If you aren’t inclined to take the tour, there is a perfectly good introductory film at the entrance to the museum just before you enter the original house through the conservatory. There are also information boards available for descriptions about the paintings and sculptures in the collection. And it is possible to wander through the house appreciating the rooms, the art and the antiques without having to read up about each individual item. Unlike many historical buildings the Russell-Cotes Museum does not force you around a predetermined route with ropes and barriers to keep you in check. You may wander at your leisure and take a break on any of the many chairs not sporting a teasle. A lovely touch, I think, to deter you from sitting on a delicate fabric or potentially hazardous item of furnishing!
In fact it’s probably best to take a seat every now and again, as after a while you find the Florence-effect coming on. There is far too much in one place to appreciate everything! It’s handy therefore that Pippa is on hand to draw our attention to some of the stand-out pieces in the collection, where the money was spent on bespoke art and where saving were made on catalogue-bought fittings. She points out that, ironically, the paintings, sculpures, china cabinets, curios and stuffed animals are only a small portion of the enormous collection which would have cluttered the house in the Russell-Cotes’ time.
Of course mid-Victorians were exposed to the styles of art, architecture and industry from around the world, particularly with the opening of the Great Exhibition at Crystal Palace in 1851, but it wasn’t until the 1880s that Japan began to open its doors to the world, and en route back from New Zealand the Russell-Cotes chose to purchase some exceptional tourist souvenirs – some of which, on reflection, should probably have stayed in the country of origin. And if that makes you think of the Elgin Marbles, then you might be surprised that they (or plaster cast replicas) adorn the frieze about the entrance staircase. Other friezes, also catalogue-bought, are made from compressed paper – I’m immediately interested considering my minor obsession with Victorian papier-mâché, but in this case the cherubic bottoms adorning the upper levels of the main hall haven’t fared so well and one has a thumb-sized dimple in his buttock.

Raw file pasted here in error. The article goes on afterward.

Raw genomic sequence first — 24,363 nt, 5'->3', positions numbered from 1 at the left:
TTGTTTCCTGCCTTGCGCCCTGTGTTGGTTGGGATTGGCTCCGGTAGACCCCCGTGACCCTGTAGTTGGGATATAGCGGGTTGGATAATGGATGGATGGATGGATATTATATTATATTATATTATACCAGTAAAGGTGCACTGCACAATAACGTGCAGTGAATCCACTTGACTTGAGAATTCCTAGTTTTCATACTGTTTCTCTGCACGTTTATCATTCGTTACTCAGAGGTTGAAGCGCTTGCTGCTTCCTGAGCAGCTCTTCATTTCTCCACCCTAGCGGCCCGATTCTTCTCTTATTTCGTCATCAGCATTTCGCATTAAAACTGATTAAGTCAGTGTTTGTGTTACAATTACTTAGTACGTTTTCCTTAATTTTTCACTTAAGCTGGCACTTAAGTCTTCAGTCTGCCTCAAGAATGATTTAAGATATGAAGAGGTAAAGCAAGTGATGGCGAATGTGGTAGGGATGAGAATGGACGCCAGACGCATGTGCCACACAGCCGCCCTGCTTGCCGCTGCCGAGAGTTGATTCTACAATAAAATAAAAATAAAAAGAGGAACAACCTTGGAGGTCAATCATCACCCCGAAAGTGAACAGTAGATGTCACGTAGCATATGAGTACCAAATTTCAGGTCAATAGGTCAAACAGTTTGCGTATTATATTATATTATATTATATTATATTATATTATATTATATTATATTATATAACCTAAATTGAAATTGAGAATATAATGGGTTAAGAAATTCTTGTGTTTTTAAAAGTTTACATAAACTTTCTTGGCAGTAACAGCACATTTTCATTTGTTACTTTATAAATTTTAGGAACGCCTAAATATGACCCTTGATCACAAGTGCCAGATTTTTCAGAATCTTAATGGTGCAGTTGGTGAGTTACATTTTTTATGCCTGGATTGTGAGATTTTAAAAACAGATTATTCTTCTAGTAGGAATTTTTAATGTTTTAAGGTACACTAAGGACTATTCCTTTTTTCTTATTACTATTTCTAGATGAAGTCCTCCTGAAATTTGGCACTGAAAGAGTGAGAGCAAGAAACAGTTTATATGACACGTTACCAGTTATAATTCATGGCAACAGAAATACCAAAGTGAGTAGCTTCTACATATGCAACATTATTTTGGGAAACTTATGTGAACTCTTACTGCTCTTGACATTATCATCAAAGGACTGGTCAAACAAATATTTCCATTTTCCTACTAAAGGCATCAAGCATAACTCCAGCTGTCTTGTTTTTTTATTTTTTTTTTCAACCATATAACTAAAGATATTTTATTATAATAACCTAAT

As well as the impressive collection of Victorian and Pre-Raphaelite art, there are amazing Sèvres and Imari pieces of porcelain dotted around, Māori art, and Japanese carved Ivory. In fact there are Japanese pieces all over the place, having overspilled from the Mikado’s Room overlooking the little Japanese bridge in the garden. Apparently on their return to Bournemouth and before the house was built in 1901, the Japanese collection was housed in a suite of its own in the Royal Bath Hotel and only guests worth their salt – royalty, actors, dignitaries, etc – were invited to view the treasures which travelled back from the Far East in 100 packing cases.
Beyond the classical and oriental inspired Main Hall, an extension leads on to what was originally the kitchen garden. These four rooms now form an art gallery housing works of art from the collection and in the furthest two rooms is the current exhibition – Refracted: Collection Highlights – curated with the help of the local LGBT+ community. Sections are inspired by the colours of the rainbow and even if none the individual pieces of art are to your taste, you’ve got to admire the arrangement of the galleries – it’s a joy to walk round the exhibition just to get the juxtaposition of the painted walls! I do like the work on display though – particularly Walter Cranes and the Casque D’or by Kate Olver – but to be honest I’m all Uffizi-ed out now and I’m off to the cafe for a spot of lunch.
My head is still spinning with some of Pippa’s stories, and there is far too much to impart – so I think you should make the trip to Bournemouth and have a look at the museum and collection yourself.
The Russell-Cotes Art Gallery & Museum is open 10am-5pm, Tuesday-Sunday and Bank Holiday Mondays. It occasionally closes for special events. It costs £6 for adults and OAPs and £4 for children and concessions on means-tested benefits. Worth every penny!